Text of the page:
Films and series

Misty Peak: HBO series imagines what Brazil would be like if marijuana were legal

Luis Navarro (Biriba) and Henrique Santana (Salim) during the filming of Misty Peak

Image: Alile Dara/Promotional Photo

Daniel Lisboa

In collaboration with UOL

10/22/2018 4:00 am

Canada legalized the use of marijuana for recreational purposes this past Wednesday, October 17. Using different models, the United States and Uruguay have already done the same. This new reality seems further and further away from arriving in Brazil, but HBO has decided to imagine what it would be like if it arrived here.

With the suggestive and spirited name of Pico da Neblina (Misty Peak), this Brazilian production will tell the story of Biriba (Luis Navarro), a young drug trafficker from São Paulo who with legalization decides to abandon crime and sell his weed legally together with a very inexperienced partner. But Salim (Henrique Santana), his childhood friend, decides to continue as a trafficker in the old illegal style.

Produced in partnership with O2 Filmes, the first season of Misty Peak will feature ten episodes, and filming will continue through December. For now, no date has been set for its premiere.

Quico Meirelles, who is directing the series alongside his father Fernando Meirelles, Luis Carone and Fernando Pesavento, says that in general the series shows that legalizing marijuana could be something beneficial, but doubts that the audience will understand the message. “Today, we can’t imagine anything like this. People don’t understand or agree with things that seem so evident,” he says.

The director Quico Meirelles

Image: Alile Dara / Promotional Photo

“There are various possible models for legalizing marijuana. In the series, we imagine that in Brazil it would be something like the American model, with specialized stores and independent sellers,” Meirelles tells us.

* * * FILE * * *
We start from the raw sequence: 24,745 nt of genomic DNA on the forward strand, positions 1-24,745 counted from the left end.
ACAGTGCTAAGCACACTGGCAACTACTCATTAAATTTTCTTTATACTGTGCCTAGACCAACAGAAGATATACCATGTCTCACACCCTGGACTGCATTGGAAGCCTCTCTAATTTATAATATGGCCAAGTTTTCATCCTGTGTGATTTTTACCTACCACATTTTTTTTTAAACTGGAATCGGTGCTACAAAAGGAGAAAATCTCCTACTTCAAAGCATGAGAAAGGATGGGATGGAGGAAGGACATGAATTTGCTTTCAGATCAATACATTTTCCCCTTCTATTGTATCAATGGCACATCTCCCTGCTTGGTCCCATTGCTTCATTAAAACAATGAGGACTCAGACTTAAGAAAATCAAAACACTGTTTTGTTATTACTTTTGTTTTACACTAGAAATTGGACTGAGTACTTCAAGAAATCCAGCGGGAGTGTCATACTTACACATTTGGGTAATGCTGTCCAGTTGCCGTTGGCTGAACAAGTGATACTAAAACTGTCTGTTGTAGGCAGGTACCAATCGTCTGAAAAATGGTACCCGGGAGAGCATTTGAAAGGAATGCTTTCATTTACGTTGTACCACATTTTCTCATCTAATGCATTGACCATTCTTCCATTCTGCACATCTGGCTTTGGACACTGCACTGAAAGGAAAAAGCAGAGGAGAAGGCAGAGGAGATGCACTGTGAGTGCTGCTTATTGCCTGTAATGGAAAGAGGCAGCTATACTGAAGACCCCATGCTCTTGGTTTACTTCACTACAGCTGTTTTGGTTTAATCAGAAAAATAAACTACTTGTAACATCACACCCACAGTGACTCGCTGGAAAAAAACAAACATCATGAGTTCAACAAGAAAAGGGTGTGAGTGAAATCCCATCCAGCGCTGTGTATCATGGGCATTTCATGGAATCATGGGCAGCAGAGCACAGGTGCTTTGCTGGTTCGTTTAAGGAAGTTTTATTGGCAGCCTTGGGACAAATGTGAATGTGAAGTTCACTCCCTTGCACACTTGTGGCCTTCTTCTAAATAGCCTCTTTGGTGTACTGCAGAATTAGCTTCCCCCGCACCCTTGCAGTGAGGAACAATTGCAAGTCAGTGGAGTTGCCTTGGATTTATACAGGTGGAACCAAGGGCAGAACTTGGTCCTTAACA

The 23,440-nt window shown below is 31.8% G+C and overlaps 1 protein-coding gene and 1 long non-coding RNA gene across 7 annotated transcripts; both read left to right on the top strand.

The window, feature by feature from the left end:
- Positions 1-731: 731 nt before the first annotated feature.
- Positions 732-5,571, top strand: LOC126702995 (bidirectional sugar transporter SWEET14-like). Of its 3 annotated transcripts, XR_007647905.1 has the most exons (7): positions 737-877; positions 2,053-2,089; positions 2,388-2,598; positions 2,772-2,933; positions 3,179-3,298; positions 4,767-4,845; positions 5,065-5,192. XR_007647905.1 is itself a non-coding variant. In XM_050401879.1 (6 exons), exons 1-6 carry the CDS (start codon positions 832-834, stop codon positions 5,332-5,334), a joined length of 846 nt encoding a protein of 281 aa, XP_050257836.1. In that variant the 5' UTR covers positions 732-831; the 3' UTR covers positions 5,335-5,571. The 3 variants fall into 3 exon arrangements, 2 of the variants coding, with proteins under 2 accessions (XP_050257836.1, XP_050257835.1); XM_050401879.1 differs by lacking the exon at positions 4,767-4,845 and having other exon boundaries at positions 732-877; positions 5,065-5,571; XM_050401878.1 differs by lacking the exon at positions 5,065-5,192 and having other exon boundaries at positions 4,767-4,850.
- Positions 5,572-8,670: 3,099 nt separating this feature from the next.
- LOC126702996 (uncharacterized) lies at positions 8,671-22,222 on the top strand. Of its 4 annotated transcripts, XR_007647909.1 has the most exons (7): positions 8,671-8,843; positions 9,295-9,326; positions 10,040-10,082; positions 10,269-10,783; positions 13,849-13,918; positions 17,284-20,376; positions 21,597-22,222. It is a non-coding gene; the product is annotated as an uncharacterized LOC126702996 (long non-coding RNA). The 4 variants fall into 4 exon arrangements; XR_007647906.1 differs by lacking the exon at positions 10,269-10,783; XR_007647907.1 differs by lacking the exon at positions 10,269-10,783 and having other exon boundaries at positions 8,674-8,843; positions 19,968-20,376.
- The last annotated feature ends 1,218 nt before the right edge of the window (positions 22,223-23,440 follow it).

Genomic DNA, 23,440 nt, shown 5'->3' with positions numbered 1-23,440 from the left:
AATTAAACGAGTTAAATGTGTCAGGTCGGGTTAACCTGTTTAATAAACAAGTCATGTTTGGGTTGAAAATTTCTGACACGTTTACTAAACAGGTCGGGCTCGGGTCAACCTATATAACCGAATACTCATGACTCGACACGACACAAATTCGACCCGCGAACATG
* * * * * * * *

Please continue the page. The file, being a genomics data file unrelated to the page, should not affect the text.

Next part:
Actor Luis Navarro believes that it will difficult for this drug to be legalized in Brazil because “many people stand to lose money.” “Twenty-five percent of world GDP comes from drug trafficking. So, I’m not hopeful. But at least we can live this experience in fiction.” Henrique Santana is even more decided on this topic: “If marijuana is a drug, God is a drug trafficker. It comes from the Earth.”

Behind the cameras

UOL was on the film set and accompanied a scene which takes place in Biriba’s home: a building at the entrance to the slum of Heliopolis, one of the largest in São Paulo with roughly 200 thousand inhabitants. The residential building with three floors and 12 apartments was filled with members of the production team – between 90 and 150 professionals.

The location is perfect for telling the story of Biriba in Misty Peak. Removed from the relative simplicity of the rest of the building, his apartment has an impressive pool, green lighting, and a beautiful view of the city, which surprises those who arrive on the roof. Those who have watched films and reports about successful drug traffickers would probably imagine a setting exactly like this.

And the actors who play Biriba and Salim know this universe well. Both were born and grew up on the periphery of the East Side of São Paulo. “I would be a Biriba if I hadn’t studied. Art saved me. I have several friends who got lost. This life [of crime] is very tempting,” Navarro says.

Luis Navarro (Biriba) and Henrique Santana (Salim)

Image: Alile Dara/Promotional Photo

Santana’s friend in real life, Navarro tells us that when he received the series’ script, he told him that it had everything to do with the two of them. They didn’t hesitate for a moment to do a screen test. “Biriba is like me. He’s a chameleon who travels back and forth between two worlds,” says Navarro. “I like to joke that I’ve been outsourced for this job, because HBO is paying me to say what I’d like to say.”

Santana tells us that Caue Laratta, one of the series’ screenwriters together with Chico Mattoso, Mariana Trench and Marcelo Starobinas, says that he is “more Salim than Salim himself.” When they started writing the series in 2013, he was a professor in a religious school and wanted to be a priest. Today he identifies so much with the characters that he says, joking, that they “seem like custom-made psychography” for them.

“I think that the series is a way to look at the lives of people in slums without elitism or partiality,” Santana tells us. “It’s about who these people are, these poor people. Many people who watch the series will think we’re playboys, that we study at Wolf Maya [a famous acting school in São Paulo],” jokes the actor.